One of the greatest gifts the beer gods have given us is the brewpub. Short of making your own, it is the only place where you can get a fresh pint made in small batches with the utmost care and tenderness. While brewers in large breweries make the same old thing over and over again, only to send it out to someone they’ll probably never meet, brewers at brewpubs have the freedom of small batches to carefully craft every gallon to perfection for customers sitting nearby. Luckily for the Boston area, there are plenty of brewpubs to choose from, offering a plethora of fresh pints. What follows is a guide around town, brewpub by brewpub.
The first of what is now a chain stretching as far south as Pennsylvania, John Harvard’s Brewhouse is an award-winning mainstay in Harvard Square. Brewer Geoff Bisschop brews a variety of beers that have brought home many awards from the annual Great American Beer Festival. Its large dining room and ample bar space make this a popular meeting place. Watch out for big crowds at happy hour.
Just across the square is Brew Moon. Matching its modern d‚cor, the beers are less traditional here with seasonal selections like blueberry ale and the unique basil beer. Their menu extends beyond traditional pub fare, offering diners the rare chance to pair complex foods with interesting beers.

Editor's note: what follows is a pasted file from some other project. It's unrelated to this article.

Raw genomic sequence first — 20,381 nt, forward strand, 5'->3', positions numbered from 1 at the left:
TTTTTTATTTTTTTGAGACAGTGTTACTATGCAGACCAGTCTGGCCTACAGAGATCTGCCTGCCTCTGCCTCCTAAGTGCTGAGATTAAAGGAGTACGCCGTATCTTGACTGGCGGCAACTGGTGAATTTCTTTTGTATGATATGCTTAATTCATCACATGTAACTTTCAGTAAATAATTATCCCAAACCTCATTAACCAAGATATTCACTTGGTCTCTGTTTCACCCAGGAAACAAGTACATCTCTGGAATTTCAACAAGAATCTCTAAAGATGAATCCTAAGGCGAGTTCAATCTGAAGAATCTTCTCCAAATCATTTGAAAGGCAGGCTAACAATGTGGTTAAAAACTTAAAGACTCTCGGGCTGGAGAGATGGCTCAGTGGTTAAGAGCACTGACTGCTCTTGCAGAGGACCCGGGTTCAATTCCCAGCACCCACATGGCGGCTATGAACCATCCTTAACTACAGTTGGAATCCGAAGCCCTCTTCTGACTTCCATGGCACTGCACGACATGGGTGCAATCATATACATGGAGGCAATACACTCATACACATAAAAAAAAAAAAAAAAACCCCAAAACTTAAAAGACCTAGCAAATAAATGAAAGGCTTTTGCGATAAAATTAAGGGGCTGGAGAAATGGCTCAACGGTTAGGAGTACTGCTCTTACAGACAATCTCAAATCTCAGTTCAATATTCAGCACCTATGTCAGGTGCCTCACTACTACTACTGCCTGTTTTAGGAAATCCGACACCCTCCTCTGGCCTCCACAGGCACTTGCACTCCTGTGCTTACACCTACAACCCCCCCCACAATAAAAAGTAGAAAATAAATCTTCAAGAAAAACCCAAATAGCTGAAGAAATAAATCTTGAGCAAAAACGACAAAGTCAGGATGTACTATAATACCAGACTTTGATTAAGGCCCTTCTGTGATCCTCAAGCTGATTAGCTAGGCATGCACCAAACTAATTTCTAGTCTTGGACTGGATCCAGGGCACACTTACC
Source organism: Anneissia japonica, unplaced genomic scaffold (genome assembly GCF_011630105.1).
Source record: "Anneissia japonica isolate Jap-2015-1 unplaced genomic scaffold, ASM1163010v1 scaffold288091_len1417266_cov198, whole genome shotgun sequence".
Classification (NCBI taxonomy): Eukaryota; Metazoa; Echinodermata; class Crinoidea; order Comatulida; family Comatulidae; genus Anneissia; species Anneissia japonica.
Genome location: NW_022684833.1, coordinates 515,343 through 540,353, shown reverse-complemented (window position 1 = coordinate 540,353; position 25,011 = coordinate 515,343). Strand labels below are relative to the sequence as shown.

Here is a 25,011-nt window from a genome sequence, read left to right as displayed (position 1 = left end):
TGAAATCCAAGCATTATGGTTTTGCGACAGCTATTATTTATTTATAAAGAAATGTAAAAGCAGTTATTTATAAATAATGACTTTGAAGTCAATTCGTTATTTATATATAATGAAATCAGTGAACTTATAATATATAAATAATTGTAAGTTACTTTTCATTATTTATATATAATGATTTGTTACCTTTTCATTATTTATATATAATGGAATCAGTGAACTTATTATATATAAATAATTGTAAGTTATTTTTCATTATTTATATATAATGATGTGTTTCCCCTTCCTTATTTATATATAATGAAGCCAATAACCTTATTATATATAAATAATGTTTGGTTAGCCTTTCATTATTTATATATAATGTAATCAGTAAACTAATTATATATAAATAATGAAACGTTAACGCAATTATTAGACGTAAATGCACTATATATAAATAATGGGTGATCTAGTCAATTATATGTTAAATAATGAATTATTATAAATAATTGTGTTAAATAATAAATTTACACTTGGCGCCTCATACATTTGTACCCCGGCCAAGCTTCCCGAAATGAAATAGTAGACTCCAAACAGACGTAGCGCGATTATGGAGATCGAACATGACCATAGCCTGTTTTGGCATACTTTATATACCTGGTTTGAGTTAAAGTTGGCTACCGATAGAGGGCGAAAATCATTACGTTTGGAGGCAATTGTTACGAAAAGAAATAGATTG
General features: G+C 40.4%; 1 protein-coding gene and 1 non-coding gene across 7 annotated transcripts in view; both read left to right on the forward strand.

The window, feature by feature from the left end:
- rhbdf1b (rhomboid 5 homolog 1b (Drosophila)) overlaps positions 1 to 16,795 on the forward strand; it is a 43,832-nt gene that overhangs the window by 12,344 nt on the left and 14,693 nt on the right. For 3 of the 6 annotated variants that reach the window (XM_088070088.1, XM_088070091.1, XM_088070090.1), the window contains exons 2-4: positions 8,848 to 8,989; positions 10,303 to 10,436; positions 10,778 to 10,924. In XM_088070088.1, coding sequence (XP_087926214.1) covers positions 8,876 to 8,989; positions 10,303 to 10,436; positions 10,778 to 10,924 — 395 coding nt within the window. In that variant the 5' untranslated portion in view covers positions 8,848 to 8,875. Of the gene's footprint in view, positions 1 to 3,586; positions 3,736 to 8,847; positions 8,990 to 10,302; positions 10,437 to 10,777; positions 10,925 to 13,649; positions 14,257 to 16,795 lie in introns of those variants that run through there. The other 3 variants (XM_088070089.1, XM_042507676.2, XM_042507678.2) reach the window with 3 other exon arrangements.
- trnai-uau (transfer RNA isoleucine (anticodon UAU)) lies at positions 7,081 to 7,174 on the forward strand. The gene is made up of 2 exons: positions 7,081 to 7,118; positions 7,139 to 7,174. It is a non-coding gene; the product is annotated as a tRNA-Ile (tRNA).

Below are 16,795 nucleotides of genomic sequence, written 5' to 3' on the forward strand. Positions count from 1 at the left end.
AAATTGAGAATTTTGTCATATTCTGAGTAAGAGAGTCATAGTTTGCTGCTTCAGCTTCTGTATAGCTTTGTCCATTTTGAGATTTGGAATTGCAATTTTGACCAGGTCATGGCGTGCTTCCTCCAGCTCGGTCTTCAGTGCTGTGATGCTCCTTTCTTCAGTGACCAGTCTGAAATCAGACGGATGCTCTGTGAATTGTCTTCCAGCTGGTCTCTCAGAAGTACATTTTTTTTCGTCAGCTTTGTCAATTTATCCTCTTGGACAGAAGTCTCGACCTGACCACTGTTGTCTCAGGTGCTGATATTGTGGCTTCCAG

Cambridge Brewing Company, is a tasty spot in Kendall Square. Its location is convenient to both the movie theatre and a pool hall. Stop by for a pint of one of their award winning ales after a flick or before shooting some stick.
One of the most adventurous brewpubs in the area is the Northeast Brewing Company on Comm. Ave. in Allston. Brewer Dann Paquette keeps his ever-changing cask tap filled with beauties that are worth the trip. The exceptional menu complements the beers very nicely.
Thanks to location and a wide selection of beers available all the time, Boston Beer Works is one of the area’s most successful. With one branch near the Fleet Center and another across from Fenway Park, Beer Works has cornered the beer/sports nut market. Normally offering at least a dozen beers at one time, they’ve got something for everyone.
Commonwealth Fish and Beer Co. is the first brewpub to open in Boston and may be the next to close. Their English style ales are good enough to give the Brits a run for their money. Like the name indicates, the menu features seafood in addition to pub fare.
Boston’s brewpubs offer something for beer drinkers of all sorts. If you haven’t already made the trip you ought to. Many are located in prime going out areas and make a fine stop on a pubcrawl. You go out to restaurants for freshly made meals, why not go to a brewpub for the same amount of care and detail put into your beer?
Matt is an HBS staff member